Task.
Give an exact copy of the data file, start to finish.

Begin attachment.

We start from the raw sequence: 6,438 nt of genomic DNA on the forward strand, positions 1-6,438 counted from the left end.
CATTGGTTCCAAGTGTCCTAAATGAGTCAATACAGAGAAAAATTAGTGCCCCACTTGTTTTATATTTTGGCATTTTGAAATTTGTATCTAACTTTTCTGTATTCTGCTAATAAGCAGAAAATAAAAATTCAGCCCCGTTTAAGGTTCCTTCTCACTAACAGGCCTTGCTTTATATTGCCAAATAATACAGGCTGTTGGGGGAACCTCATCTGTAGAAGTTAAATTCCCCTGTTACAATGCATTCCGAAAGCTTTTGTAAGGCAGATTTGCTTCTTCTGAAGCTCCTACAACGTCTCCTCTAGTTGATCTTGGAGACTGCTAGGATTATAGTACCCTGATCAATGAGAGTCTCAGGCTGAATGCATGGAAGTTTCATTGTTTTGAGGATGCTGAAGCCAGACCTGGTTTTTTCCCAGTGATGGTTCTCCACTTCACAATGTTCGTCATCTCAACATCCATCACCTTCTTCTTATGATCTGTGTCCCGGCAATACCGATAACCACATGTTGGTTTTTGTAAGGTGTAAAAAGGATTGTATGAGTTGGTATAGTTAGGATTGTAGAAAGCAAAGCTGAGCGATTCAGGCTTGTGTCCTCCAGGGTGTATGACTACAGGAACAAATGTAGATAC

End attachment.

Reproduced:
We start from the raw sequence: 6,438 nt of genomic DNA on the forward strand, positions 1-6,438 counted from the left end.
CATTGGTTCCAAGTGTCCTAAATGAGTCAATACAGAGAAAAATTAGTGCCCCACTTGTTTTATATTTTGGCATTTTGAAATTTGTATCTAACTTTTCTGTATTCTGCTAATAAGCAGAAAATAAAAATTCAGCCCCGTTTAAGGTTCCTTCTCACTAACAGGCCTTGCTTTATATTGCCAAATAATACAGGCTGTTGGGGGAACCTCATCTGTAGAAGTTAAATTCCCCTGTTACAATGCATTCCGAAAGCTTTTGTAAGGCAGATTTGCTTCTTCTGAAGCTCCTACAACGTCTCCTCTAGTTGATCTTGGAGACTGCTAGGATTATAGTACCCTGATCAATGAGAGTCTCAGGCTGAATGCATGGAAGTTTCATTGTTTTGAGGATGCTGAAGCCAGACCTGGTTTTTTCCCAGTGATGGTTCTCCACTTCACAATGTTCGTCATCTCAACATCCATCACCTTCTTCTTATGATCTGTGTCCCGGCAATACCGATAACCACATGTTGGTTTTTGTAAGGTGTAAAAAGGATTGTATGAGTTGGTATAGTTAGGATTGTAGAAAGCAAAGCTGAGCGATTCAGGCTTGTGTCCTCCAGGGTGTATGACTACAGGAACAAATGTAGATAC